- Clarifying responsibilities and ownership of assets across the distributed development organization.
- Measures and control of service levels among constituents of the distributed development organization.
IBM Rational's vision is to help enterprises transform the internal view of development organizations from cost centers to business value generators. This is not just about introducing new best practices and tools but also about changing attitudes and culture. It requires organizational change encompassing components from many solution areas, including SOA, compliance, and geographically distributed development. Typically, mature development organizations regularly change their development practices to continuously optimize the value they provide to the business.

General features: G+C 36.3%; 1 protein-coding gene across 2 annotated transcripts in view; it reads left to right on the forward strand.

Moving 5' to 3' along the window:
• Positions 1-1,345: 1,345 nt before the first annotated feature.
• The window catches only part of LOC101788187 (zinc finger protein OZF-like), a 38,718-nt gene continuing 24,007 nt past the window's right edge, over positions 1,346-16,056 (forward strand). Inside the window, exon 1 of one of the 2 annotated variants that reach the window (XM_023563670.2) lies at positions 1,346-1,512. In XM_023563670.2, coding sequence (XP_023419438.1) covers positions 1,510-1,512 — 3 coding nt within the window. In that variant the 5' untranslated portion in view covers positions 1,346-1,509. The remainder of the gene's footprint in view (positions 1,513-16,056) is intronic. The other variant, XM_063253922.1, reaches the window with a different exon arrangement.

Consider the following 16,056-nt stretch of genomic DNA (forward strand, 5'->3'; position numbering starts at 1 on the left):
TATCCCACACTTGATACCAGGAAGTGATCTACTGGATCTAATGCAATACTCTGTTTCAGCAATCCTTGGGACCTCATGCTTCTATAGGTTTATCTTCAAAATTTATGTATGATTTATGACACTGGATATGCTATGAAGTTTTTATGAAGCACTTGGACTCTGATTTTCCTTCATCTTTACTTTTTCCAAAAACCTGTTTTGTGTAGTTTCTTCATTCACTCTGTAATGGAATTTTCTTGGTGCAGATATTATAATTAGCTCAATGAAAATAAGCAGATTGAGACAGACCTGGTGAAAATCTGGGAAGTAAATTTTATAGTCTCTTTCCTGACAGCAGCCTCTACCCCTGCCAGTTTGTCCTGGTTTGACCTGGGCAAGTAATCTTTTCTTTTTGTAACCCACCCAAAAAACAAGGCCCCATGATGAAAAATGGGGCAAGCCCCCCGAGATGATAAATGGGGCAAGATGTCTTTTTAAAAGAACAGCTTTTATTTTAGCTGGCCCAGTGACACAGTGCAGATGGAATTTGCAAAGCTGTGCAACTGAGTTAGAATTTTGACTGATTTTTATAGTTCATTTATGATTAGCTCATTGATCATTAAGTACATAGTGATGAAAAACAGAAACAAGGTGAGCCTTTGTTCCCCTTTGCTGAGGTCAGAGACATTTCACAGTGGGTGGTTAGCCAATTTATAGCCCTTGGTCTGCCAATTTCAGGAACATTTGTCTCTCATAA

Good governance principles are needed to oversee these organizational change efforts -- to ensure that they achieve their expected results over time.
- Change initiatives should have defined milestones, or decision points, that set expectations for measurable results. Then, based on the results and the degree to which risks have been mitigated, the development organization can determine whether and how the project should move forward.
- Change initiatives should also have measures to control the degree of disruption to business processes and assess the change's positive impact. These measures should focus on the most visible factors: predictability of project costs, length of delivery cycles, and so forth. However, more subjective measures can be used in the early stages of an initiative to assess perceived impact within the development organization. These might include a survey of project managers or measures to determine how many projects are using certain new practices.